This section is from the book "The Gardener's Monthly And Horticulturist V22", by Thomas Meehan. See also: Four-Season Harvest: Organic Vegetables from Your Home Garden All Year Long.
The following explains itself: - "I noticed in the May number of the Gardeners' Monthly an editorial in which it stated that localities in which energetic florists with a small capital could do well are plentiful, and I write this to you as an inquiry where such places are to be found, knowing that you, as editor, have a good opportunity to hear of such places. After being connected with several large florists for several years, I feel competent to start out for myself; but, as I have only a small capital at my command, I cannot afford to travel to find a suitable locality, which I consider is the first importance; so I thought that you might be willing to give me what information you can. Hoping that I am not too bold in asking such a favor, I remain, respectfully,--------".
[We have suppressed the correspondent's name and address, and will simply say that he writes from one of the largest cities in the United States, and, from the little we know of it, believe that, for such a person as we have described, he would want no better opportunity anywhere than just where he is. In that very place are " florists by the score, and "jobbers," " practical gardeners," "landscape gardeners" innumerable; but the men we describe are scarce there to the best of our knowledge and belief. The city from which he writes contains hundreds of thousands of inhabitants, but a friend assures us that there are not three landscape gardeners in the whole city that an intelligent gentleman would seek for companionship or advice if he wished to have assistance in the improvement of "his grounds. We suspect such to be the case, for on looking at the list of subscribers to a horticultural paper from that city, we note how surprisingly few of the class already there subscribe to such works, and it shows their indifference to progress. In short, as to where to locate, our advice would be to choose some place where there are already a score or two of those dirty, ignorant "florists " and "jobbers," and where by the contrast your own worth and intelligence could be readily seen.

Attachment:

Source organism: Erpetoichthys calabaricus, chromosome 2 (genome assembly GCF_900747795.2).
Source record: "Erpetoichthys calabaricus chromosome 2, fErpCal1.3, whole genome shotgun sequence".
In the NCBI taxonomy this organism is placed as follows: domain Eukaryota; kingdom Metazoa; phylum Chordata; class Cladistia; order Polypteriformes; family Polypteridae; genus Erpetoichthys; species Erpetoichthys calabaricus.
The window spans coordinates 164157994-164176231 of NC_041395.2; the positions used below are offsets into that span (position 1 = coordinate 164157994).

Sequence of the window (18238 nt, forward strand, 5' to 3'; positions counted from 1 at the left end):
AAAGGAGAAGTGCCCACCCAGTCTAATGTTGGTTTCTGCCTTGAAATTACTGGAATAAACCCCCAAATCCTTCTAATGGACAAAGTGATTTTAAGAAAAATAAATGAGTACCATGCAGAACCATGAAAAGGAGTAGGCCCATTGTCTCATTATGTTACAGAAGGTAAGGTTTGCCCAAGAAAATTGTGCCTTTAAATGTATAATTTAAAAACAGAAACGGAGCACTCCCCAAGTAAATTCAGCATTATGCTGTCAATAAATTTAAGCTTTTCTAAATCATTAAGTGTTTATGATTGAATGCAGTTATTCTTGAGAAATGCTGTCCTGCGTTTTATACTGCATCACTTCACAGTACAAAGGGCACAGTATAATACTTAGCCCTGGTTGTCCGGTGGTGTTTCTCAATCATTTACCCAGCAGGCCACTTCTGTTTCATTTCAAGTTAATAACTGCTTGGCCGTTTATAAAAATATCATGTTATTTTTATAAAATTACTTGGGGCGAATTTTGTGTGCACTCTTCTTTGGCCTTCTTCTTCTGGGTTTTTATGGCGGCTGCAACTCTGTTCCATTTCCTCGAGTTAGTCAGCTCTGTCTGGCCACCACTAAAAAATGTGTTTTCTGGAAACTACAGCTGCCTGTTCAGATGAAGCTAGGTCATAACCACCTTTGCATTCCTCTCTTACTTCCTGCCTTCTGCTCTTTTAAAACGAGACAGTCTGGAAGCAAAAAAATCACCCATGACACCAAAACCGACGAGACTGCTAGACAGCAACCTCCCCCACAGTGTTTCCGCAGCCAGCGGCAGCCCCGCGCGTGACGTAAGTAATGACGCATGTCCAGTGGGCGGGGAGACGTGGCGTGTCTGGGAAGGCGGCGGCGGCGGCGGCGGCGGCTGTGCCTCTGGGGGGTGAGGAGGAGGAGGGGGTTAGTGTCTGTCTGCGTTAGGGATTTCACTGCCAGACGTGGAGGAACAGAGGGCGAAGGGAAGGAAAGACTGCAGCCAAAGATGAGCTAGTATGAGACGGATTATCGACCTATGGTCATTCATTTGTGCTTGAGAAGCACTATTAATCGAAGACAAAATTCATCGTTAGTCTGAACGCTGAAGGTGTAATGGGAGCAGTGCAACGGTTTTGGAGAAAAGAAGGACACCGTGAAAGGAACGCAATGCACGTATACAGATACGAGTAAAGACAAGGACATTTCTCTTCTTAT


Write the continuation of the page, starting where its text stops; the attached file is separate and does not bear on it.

Where a community is too poor, or the numbers too few it would not be wise to make a start. It takes too long to educate such people. But the want for a better class is in those locations where there has already been taste enough to make ignoramuses succeed, and where the progressive people are yearning for something better. - Ed. G. M].
If the correspondent whose note called forth the paragraph under this head at page 253, in the August number, will send his exact address to the office, a letter from Raleigh, North Carolina, will be forwarded to him.